In the dead of winter, a root vegetable salad, balanced with some citrus can be a delightful treat. This recipe is easy and it looks refreshingly colourful on a plate. The pomelo might be hard to find, depending on your access to a good grocer or produce store, but if you can find it, it makes all the difference. If you can’t no sweat, you could use sumo citrus or grapefruit instead.
There’s something so damn satisfying about noodles in hot broth, isn’t there? I remember so vividly my first sip of pho at a proper Vietnamese restaurant in a derelict mall on the outer edges of Toronto (we’re talking Jane/Finch area). I was working a summer job at a telecommunications company and the senior manager hauled me out to this joint on my first week. It was love at first sip. The scalding hot broth. The undertow of noodles. The heaping mound of cilantro. The bright spicy red sauce I’d eventually make a staple of my cooking—Sriracha. It was all foreign to me. But it was so satisfying. For four straight months, it became a twice-weekly event.
Years later, I would have my first bowl of ramen, at Momofuku, no less. This was a different breed of soup. I was in the heart of Manhattan, a world away from Jane and Finch. This was a world-renown restaurant that turned Japanese noodles into a global foodie craze of epic proportions. I was not at an unknown plaza food stall. It may have been a different world, but the satisfaction of slurping down down a big bowl of noodles in broth was nonetheless satisfying to the soul. Here’s my attempt at making something that will hopefully give you that same feeling, in the comfort of your home.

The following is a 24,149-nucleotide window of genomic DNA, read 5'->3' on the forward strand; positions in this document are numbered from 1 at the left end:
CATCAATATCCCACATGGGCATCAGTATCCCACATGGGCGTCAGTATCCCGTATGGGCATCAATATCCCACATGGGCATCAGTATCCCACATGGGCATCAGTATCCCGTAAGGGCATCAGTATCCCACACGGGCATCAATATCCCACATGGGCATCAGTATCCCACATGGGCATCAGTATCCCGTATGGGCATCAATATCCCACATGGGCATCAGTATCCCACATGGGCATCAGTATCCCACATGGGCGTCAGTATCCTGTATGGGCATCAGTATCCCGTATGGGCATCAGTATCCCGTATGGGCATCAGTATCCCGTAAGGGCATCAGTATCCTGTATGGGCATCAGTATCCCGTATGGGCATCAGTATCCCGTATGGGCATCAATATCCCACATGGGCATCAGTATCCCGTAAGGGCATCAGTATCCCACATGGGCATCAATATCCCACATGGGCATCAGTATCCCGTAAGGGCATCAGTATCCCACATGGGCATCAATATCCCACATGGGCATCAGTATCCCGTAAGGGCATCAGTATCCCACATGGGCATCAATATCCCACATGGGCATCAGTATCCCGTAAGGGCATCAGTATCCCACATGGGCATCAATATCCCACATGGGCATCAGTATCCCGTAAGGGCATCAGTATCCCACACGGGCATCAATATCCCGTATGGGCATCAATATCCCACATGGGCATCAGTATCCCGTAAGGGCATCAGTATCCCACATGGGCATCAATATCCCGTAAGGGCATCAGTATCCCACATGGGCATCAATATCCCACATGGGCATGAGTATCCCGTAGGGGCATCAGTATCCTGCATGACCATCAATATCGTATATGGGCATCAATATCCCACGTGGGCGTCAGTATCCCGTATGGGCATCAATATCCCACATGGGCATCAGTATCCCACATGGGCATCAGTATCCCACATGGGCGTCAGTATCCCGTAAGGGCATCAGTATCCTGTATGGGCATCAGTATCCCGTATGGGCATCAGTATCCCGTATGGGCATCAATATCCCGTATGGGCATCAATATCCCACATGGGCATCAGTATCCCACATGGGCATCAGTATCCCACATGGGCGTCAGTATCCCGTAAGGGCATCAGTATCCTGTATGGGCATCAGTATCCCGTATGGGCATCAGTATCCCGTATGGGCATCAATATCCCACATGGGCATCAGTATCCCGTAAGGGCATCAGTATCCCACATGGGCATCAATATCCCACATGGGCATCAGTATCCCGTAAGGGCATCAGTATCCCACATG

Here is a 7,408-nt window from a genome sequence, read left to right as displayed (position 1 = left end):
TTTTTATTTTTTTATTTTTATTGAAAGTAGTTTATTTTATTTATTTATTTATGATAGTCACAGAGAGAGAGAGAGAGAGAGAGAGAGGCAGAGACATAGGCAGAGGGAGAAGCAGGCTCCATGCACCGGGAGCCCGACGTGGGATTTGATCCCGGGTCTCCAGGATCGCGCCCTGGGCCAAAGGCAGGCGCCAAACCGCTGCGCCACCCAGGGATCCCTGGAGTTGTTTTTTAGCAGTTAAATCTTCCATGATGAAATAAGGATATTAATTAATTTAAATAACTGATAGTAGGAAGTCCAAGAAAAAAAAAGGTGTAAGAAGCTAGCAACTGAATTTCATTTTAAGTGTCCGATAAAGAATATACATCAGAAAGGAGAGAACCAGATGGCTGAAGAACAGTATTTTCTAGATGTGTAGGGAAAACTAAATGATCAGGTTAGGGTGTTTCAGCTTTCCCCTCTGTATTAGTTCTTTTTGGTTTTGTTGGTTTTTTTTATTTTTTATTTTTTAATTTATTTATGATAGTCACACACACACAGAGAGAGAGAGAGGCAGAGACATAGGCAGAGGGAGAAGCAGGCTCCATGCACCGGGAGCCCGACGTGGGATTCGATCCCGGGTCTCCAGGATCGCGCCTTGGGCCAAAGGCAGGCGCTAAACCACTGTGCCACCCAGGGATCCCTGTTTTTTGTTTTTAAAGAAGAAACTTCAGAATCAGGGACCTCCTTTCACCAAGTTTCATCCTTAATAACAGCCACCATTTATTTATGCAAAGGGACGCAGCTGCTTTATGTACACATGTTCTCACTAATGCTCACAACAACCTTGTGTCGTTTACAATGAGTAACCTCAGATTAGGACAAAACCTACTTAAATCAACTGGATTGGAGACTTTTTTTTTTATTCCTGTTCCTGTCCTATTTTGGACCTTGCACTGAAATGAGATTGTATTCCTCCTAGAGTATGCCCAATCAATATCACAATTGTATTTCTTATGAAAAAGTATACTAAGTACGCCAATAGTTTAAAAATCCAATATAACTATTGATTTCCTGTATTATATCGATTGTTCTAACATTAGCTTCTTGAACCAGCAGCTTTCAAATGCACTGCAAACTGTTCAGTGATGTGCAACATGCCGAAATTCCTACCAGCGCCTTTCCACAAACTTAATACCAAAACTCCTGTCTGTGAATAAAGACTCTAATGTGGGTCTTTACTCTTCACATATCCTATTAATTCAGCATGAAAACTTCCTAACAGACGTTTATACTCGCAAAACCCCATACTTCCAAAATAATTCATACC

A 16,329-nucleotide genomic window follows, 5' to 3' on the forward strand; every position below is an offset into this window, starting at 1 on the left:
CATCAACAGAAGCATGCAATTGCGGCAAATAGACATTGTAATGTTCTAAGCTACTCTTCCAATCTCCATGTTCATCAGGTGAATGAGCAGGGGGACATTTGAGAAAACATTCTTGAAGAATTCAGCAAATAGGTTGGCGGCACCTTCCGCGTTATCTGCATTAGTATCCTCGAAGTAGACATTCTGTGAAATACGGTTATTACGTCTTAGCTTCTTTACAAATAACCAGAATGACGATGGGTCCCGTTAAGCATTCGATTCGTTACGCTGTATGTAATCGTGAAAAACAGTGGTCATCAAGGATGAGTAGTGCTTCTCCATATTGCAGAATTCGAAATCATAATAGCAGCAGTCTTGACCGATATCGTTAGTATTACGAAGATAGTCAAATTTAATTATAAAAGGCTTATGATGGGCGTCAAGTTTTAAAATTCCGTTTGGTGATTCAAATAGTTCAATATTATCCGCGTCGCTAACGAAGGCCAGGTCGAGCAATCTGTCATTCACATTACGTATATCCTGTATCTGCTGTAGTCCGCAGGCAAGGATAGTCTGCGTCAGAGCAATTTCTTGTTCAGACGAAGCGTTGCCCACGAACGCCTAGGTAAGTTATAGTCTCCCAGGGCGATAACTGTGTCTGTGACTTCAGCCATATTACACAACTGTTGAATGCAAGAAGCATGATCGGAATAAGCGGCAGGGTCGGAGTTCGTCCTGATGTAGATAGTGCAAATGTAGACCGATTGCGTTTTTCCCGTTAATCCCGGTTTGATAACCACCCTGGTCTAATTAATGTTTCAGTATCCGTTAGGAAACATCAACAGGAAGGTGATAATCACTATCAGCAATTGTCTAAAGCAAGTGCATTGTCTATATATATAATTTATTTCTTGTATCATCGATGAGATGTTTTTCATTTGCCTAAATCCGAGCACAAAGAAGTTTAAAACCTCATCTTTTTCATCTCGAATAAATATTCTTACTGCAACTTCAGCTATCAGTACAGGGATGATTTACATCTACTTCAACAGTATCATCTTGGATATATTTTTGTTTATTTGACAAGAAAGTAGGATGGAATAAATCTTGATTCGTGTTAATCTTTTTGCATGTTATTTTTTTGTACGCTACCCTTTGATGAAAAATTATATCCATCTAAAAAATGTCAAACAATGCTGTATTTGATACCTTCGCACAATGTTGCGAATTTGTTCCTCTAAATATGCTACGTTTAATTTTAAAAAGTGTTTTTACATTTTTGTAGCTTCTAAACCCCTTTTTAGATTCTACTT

Cook the udon noodles according to the package directions, drain and set aside.
In a saucepan, bring the dashi to a boil.
Meanwhile, cook your eggs. Place them in a large pot of boiling water and boil for 5 minutes and 10 seconds. Remove the eggs from the boiling water and into an ice bath. When eggs are cool enough, peel.
Transfer the noodles to deep serving bowls and add a ladleful or two of hot broth to each.
Add all the veggies, top with the egg and garnish with cilantro.
I recently discovered a new series on Netflix, Mind of a Chef, which is way more informative than 99% of the cooking shows on TV these days. Early in the series, we get an education on dashi—the quintessential Japanese soup stock—from the show’s host, David Chang. I’m a huge fan of Chang’s food, having eaten at his NYC and Toronto restaurants on multiple occasions. So when I saw how fascinated he was with the process of making good katsuobushi—the preserved and fermented fish that flavours a dashi—I couldn’t help but give it a try and make my own dashi. So I did. And then I poached some salmon and added turnips, daikon, kohlrabi and some herbs, using a small amount of dashi to give the dish a wonderful smokey layer. It’s a pretty simple recipe, but the salmon does take some precision work—you’ll need to be attentive when poaching it—but it’s worth the effort. This dish is so delicate, yet full of umami, and fresh enough to keep you taking bite after bite.